How I feel about the philanthropy of billionaires

Only the Onion can do the best job of what it means when a billionaire gives someone a million dollars. Who’d you gouge that money out of in the first place, Bill?


  1. says

    Probably a good place to drop a reminder that all the high-profile rich people who announced that they were donating to repair Notre Dame have reneged and backed out because they couldn’t get the cathedral to let them control the repairs or plaster their names all over the building.

  2. says

    The onion article is very funny, obviously referring to some psychopath, but PZ’s stance on it, once again shows a complete misunderstanding of what money is. Money isn’t pie. Money isn’t organs. When PZ posts stuff like this, it makes me think that he believes that if you just printed and gave everyone a million dollars, everyone would be rich and get everything they ever wanted. Related, I wonder how many of PZ’s former students had to indirectly pay him for his classes and never used any of the material they learned. Talk about “gouging” eh?

  3. a_ray_in_dilbert_space says

    George Norman,
    Funny. I have a PhD in physics and I’ve used just about every technique, trick and fact I ever learned. If you aren’t, I’d say that is on you.
    As to understanding money–can you point to anyone who does? There are so many different roles for and types of money that the very notion of “money” has become absurd.

    One of the things that makes it absurd is the extreme lack of equity in its distribution. What kind of kooky system would have a couple dozen Scrooge McDucks control more of the economy than the bottom 50%? And what possible service or task could a single individual perform that would merit $1 billion? Now look at the tasks that have been performed that have actually led to these great fortunes–building monopolies, hacking up failing companies and selling off the assets while bankrupting the employees, distributing opiates like candy, turning the only habitable planet we know of in the Universe into a toxic trash heap.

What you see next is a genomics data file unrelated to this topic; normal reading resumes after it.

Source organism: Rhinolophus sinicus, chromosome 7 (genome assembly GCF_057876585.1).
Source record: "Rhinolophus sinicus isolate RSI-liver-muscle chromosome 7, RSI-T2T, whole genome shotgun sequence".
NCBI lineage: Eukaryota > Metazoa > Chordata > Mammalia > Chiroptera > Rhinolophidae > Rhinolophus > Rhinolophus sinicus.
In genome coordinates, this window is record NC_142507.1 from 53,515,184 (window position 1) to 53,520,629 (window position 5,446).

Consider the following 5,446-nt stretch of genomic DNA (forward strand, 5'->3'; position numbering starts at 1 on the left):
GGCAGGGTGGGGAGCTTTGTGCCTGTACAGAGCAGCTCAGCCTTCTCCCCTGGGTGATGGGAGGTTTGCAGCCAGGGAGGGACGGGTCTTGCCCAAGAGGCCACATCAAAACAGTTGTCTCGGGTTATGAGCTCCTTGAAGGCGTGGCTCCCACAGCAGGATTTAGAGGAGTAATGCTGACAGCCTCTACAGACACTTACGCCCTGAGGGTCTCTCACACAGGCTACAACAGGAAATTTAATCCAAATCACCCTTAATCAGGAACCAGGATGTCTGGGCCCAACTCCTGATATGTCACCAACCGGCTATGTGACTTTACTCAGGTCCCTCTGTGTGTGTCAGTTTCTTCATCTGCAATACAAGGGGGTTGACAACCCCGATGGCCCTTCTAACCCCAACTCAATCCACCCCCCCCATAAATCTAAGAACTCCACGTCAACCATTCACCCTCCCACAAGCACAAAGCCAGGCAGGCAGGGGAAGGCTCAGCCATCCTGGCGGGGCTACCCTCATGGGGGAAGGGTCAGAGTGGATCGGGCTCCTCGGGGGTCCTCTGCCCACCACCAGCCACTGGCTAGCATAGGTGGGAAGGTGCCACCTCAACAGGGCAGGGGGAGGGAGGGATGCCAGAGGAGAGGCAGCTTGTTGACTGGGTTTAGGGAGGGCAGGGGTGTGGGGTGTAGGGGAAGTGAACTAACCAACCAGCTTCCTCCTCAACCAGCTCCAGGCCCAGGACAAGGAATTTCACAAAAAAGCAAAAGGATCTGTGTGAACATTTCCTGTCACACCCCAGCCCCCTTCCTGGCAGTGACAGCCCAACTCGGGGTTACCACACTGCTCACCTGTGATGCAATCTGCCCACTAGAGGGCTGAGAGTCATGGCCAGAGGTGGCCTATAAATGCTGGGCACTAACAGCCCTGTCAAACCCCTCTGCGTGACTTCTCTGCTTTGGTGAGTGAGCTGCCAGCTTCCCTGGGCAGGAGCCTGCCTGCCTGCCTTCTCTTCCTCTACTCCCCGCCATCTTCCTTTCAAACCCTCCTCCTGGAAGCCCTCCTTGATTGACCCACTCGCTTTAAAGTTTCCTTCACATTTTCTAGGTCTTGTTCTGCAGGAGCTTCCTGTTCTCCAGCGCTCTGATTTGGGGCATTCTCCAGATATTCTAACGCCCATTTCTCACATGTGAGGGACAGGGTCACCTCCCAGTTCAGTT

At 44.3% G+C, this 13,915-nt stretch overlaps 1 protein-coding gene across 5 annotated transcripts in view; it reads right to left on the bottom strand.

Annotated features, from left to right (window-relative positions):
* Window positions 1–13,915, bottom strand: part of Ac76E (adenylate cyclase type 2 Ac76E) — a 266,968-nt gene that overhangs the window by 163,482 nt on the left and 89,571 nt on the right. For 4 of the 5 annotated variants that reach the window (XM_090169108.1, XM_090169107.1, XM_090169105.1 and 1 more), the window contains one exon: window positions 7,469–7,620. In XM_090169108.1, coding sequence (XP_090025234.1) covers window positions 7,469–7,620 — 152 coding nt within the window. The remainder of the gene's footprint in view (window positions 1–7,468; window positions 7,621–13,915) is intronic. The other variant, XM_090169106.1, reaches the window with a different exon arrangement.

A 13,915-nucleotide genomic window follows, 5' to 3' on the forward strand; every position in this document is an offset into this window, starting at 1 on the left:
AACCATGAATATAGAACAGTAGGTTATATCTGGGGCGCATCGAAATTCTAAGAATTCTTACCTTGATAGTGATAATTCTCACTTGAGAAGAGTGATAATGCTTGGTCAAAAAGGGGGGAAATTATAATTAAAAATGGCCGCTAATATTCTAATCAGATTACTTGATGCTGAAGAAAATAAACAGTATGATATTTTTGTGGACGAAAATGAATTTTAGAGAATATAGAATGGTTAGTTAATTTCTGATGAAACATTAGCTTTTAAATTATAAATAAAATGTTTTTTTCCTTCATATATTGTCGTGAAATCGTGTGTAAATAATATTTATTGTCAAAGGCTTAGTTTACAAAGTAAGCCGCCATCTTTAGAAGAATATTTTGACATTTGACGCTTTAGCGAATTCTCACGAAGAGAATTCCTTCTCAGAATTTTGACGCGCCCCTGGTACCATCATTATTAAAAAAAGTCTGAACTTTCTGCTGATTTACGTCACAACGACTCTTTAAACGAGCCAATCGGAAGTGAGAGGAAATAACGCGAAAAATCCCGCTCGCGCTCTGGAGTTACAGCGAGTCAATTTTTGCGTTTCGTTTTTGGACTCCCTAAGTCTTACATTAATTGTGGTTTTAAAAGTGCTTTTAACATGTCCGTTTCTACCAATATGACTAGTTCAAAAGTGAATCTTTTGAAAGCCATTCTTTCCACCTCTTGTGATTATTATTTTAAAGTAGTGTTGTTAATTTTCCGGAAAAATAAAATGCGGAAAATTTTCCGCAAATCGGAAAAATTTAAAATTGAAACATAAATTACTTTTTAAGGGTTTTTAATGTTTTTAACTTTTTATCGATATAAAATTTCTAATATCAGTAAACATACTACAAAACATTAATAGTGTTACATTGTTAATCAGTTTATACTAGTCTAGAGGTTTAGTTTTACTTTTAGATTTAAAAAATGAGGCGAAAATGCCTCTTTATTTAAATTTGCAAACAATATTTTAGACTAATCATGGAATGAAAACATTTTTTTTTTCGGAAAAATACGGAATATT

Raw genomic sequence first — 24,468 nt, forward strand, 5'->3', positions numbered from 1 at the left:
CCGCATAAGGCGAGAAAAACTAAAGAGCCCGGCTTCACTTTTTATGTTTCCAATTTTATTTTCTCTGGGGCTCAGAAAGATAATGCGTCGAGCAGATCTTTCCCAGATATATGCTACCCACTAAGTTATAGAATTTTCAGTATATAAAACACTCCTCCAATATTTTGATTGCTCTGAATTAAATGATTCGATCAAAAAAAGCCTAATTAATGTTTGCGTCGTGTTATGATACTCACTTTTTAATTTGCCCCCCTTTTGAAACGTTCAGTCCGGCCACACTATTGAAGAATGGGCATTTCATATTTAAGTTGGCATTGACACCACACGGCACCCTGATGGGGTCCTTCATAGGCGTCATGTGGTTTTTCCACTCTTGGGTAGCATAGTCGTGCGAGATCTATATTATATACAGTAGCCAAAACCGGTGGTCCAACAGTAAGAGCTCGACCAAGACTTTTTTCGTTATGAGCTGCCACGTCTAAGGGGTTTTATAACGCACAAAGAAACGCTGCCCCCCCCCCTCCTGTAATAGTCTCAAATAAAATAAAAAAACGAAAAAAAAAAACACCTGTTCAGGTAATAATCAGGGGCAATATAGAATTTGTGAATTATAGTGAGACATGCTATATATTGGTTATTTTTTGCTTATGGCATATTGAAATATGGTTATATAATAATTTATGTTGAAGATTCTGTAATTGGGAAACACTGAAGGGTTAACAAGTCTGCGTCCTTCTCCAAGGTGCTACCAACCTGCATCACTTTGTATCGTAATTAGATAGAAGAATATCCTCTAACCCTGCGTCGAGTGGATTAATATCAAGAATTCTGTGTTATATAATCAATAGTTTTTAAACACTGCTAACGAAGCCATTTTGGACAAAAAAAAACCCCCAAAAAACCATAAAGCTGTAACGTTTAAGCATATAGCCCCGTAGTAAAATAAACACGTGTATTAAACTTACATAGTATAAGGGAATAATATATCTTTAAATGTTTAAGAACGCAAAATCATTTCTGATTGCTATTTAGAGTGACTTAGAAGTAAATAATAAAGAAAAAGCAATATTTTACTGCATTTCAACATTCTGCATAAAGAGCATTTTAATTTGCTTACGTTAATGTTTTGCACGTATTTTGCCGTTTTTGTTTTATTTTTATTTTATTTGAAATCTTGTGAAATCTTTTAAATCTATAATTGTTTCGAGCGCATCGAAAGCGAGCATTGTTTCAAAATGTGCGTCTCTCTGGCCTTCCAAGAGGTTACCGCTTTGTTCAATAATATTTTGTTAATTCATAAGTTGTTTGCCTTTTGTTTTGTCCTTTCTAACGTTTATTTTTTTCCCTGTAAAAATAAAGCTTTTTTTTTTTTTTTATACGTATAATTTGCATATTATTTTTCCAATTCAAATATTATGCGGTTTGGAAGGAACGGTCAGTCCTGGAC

And meanwhile, teachers have to pay for school supplies themselves. Police and firefighters barely make poverty wages. Students emerge from college with such crippling debt they can’t even think about buying a home, starting a business or in some cases, even getting married. It sure seems that money would have a whole helluvalot more benefit in the above cases than it does buying another yacht or Senator for a billionaire.

    We need a better class of rich person.

  4. Rob Grigjanis says